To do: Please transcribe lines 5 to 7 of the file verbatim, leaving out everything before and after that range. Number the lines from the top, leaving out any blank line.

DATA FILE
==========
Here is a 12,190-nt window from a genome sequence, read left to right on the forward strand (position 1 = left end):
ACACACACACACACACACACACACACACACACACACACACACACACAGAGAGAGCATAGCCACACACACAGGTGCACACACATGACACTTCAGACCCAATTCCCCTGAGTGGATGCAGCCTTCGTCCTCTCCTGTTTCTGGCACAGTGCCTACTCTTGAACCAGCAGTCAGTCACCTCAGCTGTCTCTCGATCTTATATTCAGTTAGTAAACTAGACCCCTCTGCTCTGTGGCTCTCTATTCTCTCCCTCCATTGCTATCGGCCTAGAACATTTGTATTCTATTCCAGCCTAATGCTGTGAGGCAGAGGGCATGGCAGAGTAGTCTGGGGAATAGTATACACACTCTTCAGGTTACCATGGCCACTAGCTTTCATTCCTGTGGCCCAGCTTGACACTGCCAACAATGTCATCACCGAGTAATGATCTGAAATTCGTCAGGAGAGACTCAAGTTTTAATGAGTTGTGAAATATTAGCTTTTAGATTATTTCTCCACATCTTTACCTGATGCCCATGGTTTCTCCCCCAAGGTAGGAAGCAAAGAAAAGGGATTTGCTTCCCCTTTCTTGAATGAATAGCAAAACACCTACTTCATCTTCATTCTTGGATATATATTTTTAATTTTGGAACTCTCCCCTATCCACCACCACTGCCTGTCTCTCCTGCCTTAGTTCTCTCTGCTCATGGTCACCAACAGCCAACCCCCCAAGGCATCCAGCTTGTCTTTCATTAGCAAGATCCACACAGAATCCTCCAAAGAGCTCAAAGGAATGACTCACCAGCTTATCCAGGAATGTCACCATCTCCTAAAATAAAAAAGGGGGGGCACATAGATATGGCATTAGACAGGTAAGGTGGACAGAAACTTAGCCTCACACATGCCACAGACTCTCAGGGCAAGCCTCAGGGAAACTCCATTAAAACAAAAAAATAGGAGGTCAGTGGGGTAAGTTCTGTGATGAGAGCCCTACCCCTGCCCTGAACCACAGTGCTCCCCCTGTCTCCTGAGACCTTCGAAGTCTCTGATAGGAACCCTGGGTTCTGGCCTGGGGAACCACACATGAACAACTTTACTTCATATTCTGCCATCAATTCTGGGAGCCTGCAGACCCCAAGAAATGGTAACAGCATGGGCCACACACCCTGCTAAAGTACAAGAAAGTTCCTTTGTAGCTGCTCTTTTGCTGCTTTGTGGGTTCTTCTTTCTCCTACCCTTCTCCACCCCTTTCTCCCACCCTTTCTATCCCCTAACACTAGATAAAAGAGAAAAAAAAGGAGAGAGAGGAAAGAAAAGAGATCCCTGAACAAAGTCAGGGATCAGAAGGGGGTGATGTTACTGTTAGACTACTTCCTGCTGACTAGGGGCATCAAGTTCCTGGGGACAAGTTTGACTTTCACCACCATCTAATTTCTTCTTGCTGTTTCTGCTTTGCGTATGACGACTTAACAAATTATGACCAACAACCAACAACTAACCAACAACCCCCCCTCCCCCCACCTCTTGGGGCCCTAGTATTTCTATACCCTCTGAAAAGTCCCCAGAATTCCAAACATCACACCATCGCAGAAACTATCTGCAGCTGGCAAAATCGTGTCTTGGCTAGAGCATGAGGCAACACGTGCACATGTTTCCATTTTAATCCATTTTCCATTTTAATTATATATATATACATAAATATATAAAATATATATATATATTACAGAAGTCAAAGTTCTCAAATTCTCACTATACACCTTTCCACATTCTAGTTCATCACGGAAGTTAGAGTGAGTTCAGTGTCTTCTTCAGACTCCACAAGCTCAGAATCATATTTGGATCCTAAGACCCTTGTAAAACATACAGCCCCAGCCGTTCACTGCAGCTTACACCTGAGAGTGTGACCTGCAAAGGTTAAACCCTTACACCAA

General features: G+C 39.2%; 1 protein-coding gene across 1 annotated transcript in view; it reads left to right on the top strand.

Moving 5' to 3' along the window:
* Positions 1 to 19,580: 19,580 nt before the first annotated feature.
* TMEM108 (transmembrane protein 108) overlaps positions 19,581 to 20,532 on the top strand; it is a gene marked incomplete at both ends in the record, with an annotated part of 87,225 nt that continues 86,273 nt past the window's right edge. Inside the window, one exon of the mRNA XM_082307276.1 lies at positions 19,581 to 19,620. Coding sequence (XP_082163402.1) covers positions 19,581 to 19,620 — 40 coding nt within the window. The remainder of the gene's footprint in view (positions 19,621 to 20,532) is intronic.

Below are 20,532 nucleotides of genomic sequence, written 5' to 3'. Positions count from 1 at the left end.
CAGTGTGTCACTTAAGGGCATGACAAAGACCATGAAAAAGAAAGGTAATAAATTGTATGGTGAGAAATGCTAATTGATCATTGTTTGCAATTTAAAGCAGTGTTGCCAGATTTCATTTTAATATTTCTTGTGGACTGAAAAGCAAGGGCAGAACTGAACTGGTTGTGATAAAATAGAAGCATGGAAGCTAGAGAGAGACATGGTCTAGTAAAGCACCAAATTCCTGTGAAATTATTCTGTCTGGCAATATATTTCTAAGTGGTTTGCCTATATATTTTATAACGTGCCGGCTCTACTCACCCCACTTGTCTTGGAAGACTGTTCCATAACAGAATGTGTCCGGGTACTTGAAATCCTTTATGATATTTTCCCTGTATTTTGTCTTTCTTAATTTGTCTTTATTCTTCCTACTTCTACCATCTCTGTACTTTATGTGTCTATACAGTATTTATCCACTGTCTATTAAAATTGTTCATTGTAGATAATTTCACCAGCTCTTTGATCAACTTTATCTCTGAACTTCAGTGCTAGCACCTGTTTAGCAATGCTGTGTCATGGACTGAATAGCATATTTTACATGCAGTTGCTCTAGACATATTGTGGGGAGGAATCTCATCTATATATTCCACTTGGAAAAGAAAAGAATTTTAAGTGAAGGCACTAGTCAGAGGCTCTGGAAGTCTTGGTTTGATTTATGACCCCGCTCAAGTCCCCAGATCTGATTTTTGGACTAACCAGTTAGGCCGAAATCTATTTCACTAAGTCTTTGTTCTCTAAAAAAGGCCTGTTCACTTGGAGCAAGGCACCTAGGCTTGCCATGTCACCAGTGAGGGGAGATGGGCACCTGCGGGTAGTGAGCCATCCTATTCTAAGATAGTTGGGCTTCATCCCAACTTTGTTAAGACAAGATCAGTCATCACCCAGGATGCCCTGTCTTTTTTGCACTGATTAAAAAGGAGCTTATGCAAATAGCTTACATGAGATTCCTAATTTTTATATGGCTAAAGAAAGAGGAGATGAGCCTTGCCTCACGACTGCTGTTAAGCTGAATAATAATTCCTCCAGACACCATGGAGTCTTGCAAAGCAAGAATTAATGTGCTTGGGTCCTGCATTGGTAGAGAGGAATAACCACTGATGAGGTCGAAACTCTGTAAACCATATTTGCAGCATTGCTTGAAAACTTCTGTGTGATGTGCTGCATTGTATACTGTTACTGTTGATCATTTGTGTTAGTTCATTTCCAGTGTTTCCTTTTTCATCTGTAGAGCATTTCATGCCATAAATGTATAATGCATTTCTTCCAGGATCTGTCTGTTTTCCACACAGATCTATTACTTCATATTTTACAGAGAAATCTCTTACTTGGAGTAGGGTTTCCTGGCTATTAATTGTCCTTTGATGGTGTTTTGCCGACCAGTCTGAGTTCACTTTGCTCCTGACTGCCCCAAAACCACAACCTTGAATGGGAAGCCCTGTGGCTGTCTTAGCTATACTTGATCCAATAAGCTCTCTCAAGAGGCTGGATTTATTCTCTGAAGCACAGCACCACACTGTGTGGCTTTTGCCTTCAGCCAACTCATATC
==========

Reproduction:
* Positions 1 to 19,580: 19,580 nt before the first annotated feature.
* TMEM108 (transmembrane protein 108) overlaps positions 19,581 to 20,532 on the top strand; it is a gene marked incomplete at both ends in the record, with an annotated part of 87,225 nt that continues 86,273 nt past the window's right edge. Inside the window, one exon of the mRNA XM_082307276.1 lies at positions 19,581 to 19,620. Coding sequence (XP_082163402.1) covers positions 19,581 to 19,620 — 40 coding nt within the window. The remainder of the gene's footprint in view (positions 19,621 to 20,532) is intronic.

Below are 20,532 nucleotides of genomic sequence, written 5' to 3'. Positions count from 1 at the left end.